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Girl in hospital bed

Direct admission to hospital: AAP policy addresses benefits, challenges

February 27, 2023

The emergency department (ED) serves as the gateway to hospital admission for the majority of children who require hospitalization in the U.S. However, one in four children with unplanned hospitalizations is admitted directly to an inpatient bed without first receiving care in the hospital’s ED. This process is called direct admission.

When direct admission processes go well, patients and families highly value this admission approach, as it allows them to bypass the often-chaotic ED and settle into the hospital room more quickly. Additional potential benefits of direct admission include improved continuity of care between community-based and hospital-based clinicians, as direct admission involves direct communication between the referring and accepting health care teams. However, clinicians may worry that direct admission could result in delays in care, perhaps resulting in deterioration of a child’s clinical status.

Recognizing that direct admissions are common, experienced by about 400,000 U.S. children each year, the AAP has published recommendations to optimize the quality and safety of this admission approach.

The policy statement, Direct Admission to Hospital for Children in the United States, from the Committee on Hospital Care, is available at and will be published in the March issue of Pediatrics.

The statement provides guidance related to:

  • the importance of establishing direct admission written guidelines,
  • systems of communication between clinicians and families,
  • triage systems to identify patient acuity and disease severity,
  • hospital resources to support direct admission systems of care, and
  • approaches to evaluate direct admission processes and outcomes at the hospital level.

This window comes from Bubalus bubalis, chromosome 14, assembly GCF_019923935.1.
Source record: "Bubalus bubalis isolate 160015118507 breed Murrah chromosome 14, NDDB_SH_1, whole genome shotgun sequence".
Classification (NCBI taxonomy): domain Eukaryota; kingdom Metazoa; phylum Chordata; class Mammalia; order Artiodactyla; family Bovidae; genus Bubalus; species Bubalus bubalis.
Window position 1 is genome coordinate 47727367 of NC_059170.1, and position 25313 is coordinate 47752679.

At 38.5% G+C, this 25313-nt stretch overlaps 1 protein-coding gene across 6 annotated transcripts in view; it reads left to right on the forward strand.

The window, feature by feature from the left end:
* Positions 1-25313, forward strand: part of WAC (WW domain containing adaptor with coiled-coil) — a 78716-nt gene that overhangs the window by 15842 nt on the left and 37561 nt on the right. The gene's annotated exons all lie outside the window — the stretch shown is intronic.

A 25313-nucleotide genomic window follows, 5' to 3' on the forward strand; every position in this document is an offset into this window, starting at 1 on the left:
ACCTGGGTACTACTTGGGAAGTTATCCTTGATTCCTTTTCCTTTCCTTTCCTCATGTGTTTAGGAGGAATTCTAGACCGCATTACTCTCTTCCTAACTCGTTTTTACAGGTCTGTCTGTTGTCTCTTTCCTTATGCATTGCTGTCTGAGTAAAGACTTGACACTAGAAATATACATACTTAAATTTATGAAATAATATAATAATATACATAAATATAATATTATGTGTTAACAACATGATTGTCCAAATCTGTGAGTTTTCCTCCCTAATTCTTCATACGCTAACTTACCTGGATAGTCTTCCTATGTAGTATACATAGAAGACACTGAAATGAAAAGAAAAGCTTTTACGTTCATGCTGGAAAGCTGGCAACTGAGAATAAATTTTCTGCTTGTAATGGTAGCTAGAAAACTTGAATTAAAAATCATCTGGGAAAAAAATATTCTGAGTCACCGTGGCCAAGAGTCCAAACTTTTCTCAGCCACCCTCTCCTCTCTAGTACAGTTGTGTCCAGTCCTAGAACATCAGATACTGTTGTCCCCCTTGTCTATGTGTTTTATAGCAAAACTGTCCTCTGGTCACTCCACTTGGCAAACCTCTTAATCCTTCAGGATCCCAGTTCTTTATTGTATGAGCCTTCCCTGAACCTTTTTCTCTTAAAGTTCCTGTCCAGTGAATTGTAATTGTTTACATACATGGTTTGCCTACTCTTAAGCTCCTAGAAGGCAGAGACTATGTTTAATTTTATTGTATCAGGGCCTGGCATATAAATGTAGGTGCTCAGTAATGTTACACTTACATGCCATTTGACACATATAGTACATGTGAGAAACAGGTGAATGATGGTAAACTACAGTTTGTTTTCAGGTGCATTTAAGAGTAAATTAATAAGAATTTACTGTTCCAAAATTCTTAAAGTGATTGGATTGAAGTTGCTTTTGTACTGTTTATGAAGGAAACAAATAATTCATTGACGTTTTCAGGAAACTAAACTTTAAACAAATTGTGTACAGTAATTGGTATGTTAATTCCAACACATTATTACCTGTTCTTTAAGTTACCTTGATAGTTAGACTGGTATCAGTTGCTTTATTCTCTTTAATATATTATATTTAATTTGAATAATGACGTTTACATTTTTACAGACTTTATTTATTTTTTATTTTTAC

The policy builds on a systematic review of published studies that have compared the effectiveness of direct admission to admission through EDs, as well as the input and perspectives of family partners, community pediatricians, pediatric hospitalists and other pediatric subspecialists. Recommendations speak to the importance of communication between referring and accepting clinicians, shared documentation to minimize duplicative labs and X-rays, and taking into account local resources when deciding on the appropriateness of direct admission.

Hospital admission processes present valuable opportunities for quality and safety efforts, as these processes of care are experienced by every hospitalized child.

While hospital discharge processes have been the focus of substantial research, health policy and quality improvement efforts, hospital admission processes have received considerably less attention.

The policy’s recommendations are intended to support the implementation of safe direct admission processes by hospitals and health care teams, providing a foundation from which hospitals may develop their own guidelines and quality improvement efforts.

Dr. Leyenaar is a lead author of the policy statement. She is associate editor of the Journal of Hospital Medicine.

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